Around of 70% of the body is comprised of water, and around of 71% of the planet’s surface is covered by water. Perhaps it is the ubiquitous nature of water that means that drinking enough of it each day is not at the top of many people’s lists of healthy priorities?
One part of the body that relies on adequate water intake is the kidneys. The kidneys are organs that might not get as much attention as the heart or lungs, but they are responsible for many functions that help keep the body as healthy as possible.
But what happens to the kidneys when we do not drink enough water? And what can be done to improve our levels of hydration? On World Kidney Day, we take a look at the role of drinking enough water for two of the most important organs in the body.
Why do we need to drink water?
Water is needed by all the cells and organs in the body in order for them to function properly. It is also used to lubricate the joints, protect the spinal cord and other sensitive tissues, regulate body temperature and assist the passage of food through the intestines.
Although some of the water required by the body is obtained through foods with a high water content – soups, tomatoes, oranges – the majority is gained through drinking water and other beverages.
During normal everyday functioning, water is lost by the body, and this needs to be replaced. It is noticeable that we lose water through activities such as sweating and urination, but water is even lost when breathing.
Drinking water, be it from the tap or a bottle, is the best source of fluid for the body. Beverages such as milk and juices are also decent sources of water, but beverages containing alcohol and caffeine, such as soft drinks, coffeeand beer, are less than ideal due to having diuretic properties, meaning that they cause the body to release water.
How much water should you drink?
The recommended amount of water that should be drunk per day varies from person to person depending on factors such as how active they are and how much they sweat. There is no universally agreed upon threshold of water consumption that must be reached, but there is a general level of consensus as to what a healthy amount is.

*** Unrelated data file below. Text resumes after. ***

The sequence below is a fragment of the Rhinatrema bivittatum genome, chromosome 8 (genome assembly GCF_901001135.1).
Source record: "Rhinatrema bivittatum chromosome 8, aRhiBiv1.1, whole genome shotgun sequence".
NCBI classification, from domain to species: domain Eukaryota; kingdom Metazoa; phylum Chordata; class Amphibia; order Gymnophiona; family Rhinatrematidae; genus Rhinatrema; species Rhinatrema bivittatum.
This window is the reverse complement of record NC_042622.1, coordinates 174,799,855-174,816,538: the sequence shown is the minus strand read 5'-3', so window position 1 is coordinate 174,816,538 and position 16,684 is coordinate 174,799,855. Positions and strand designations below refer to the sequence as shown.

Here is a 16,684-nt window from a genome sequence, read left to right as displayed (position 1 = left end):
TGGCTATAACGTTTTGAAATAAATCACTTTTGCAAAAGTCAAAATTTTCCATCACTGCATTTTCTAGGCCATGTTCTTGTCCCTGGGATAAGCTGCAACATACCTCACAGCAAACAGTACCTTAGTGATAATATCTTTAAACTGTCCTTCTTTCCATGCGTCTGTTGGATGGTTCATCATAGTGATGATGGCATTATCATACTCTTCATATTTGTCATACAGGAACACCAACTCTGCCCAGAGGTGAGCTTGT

According to the Institute of Medicine (IOM), an adequate intake for men is approximately 13 cups (3 liters) a day. For women, an adequate intake is around 9 cups (2.2 liters).
Many people may have heard the phrase, “Drink eight 8-ounce glasses of water a day,” which works out at around 1.9 liters and is close to the IOM’s recommendation for women. Drinking “8 by 8” is an easy-to-remember amount that can put people on the right track in terms of water consumption.
Water also helps dissolve minerals and nutrients so that they are more accessible to the body, as well as helping transport waste products out of the body. It is these two functions that make water so vital to the kidneys.
What do the kidneys do?
The kidneys are two small fist-sized organs that are shaped like beans. They are located in the middle of the back, on either side of the spine and situated just below the rib cage.
Despite their importance, the kidneys can sometimes receive less attention than other organs in the body. “The role of the kidneys is often underrated when we think about our health,” state Kidney Health Australia.
The role of the kidneys in keeping the body healthy may be underrated in relation to the heart and the lungs.
“In fact, the kidneys play an important role in the daily workings of our body. They are so important to health that nature gave us two kidneys to cover the possibility that one might be lost to an injury. They are so important that with no kidney function, death occurs within a few days.”
A crucial function of the kidneys is to remove waste products and excess fluid from the body via urine. The kidneys also regulate the levels of salt, potassium and acid in the body and produce hormones that influence the performance of other organs.
When we eat and drink, nutrients and minerals enter the bloodstream in order to be transported around the body and used for energy, growth, maintenance or repair. The blood also passes through the kidneys where it is filtered, and any waste products and excess nutrients and water are removed and sent to the bladder for expulsion.
Every day, the kidneys filter around 200 quarts of fluid. Of these, approximately 2 quarts are removed from the body in the form of urine, and 198 are recovered by the bloodstream.
If the kidneys do not function properly through kidney disease, waste products and excess fluid can build up inside the body. Untreated, chronic kidney disease can lead to kidney failure, whereby the organs stop working, and either dialysis or kidney transplantation is required.